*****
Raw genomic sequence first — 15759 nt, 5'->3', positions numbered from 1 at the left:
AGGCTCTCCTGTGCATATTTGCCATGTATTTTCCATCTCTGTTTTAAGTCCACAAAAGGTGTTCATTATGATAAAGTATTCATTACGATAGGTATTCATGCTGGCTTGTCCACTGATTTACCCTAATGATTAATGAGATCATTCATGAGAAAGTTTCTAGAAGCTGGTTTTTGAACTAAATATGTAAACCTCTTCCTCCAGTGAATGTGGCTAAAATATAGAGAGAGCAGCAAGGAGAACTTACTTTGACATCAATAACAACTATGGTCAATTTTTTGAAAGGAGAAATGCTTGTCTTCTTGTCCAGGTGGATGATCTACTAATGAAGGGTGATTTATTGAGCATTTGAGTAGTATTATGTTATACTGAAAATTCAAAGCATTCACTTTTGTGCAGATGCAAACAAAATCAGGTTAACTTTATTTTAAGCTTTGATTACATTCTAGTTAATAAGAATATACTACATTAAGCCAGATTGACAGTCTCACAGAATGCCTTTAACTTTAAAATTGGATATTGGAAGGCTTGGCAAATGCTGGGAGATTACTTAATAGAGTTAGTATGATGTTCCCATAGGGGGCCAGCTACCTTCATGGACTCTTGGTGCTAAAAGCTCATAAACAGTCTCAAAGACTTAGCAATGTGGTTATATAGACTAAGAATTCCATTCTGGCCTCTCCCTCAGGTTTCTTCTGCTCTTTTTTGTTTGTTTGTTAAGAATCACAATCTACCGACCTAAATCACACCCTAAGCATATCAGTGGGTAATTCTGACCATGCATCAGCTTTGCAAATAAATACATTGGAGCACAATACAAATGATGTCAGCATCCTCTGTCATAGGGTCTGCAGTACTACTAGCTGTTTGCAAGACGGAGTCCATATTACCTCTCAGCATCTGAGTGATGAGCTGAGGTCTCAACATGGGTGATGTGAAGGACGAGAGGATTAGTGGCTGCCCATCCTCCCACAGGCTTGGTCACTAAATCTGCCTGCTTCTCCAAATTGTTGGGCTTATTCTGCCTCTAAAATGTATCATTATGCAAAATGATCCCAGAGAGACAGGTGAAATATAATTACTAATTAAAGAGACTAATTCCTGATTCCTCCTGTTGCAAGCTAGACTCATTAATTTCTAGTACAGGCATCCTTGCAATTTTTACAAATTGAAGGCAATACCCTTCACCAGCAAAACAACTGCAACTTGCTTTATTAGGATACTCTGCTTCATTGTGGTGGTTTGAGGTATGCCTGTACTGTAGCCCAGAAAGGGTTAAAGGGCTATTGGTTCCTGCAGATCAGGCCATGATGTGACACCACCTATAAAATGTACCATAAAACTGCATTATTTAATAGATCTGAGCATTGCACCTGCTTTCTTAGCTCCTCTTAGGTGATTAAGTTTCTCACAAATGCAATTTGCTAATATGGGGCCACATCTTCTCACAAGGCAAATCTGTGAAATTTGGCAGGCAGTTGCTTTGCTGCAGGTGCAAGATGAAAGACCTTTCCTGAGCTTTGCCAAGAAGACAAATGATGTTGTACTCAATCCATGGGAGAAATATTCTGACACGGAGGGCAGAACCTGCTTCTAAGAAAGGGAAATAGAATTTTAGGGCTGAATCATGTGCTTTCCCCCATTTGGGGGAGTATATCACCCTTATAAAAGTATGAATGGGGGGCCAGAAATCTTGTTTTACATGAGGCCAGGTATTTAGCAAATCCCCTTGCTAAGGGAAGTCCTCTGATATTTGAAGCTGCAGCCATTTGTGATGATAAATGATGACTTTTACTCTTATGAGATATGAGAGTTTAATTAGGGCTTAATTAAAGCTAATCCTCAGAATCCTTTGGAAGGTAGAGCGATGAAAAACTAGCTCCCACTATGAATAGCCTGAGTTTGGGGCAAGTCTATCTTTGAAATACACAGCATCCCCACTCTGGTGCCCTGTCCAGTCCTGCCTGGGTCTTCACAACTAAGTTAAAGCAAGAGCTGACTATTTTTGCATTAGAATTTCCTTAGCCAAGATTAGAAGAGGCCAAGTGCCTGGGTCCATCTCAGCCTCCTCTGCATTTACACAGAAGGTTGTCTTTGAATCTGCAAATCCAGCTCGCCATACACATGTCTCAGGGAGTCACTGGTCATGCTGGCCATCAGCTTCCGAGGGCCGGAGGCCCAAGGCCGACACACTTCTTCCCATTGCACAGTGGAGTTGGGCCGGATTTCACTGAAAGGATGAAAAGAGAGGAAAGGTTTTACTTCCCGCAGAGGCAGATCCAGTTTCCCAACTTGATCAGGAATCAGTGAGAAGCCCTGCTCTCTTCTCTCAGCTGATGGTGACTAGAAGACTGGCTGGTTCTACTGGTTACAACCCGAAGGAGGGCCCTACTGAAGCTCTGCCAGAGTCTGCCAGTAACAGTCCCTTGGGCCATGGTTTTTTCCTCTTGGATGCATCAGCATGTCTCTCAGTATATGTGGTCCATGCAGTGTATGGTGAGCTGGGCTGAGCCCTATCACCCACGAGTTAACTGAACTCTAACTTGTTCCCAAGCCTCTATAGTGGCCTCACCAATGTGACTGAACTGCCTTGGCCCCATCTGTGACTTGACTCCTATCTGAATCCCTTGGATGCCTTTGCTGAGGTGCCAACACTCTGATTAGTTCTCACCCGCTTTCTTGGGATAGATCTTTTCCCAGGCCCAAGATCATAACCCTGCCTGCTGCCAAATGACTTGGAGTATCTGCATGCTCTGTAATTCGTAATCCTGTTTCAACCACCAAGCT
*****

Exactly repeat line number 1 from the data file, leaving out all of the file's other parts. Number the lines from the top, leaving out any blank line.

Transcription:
Raw genomic sequence first — 15759 nt, 5'->3', positions numbered from 1 at the left: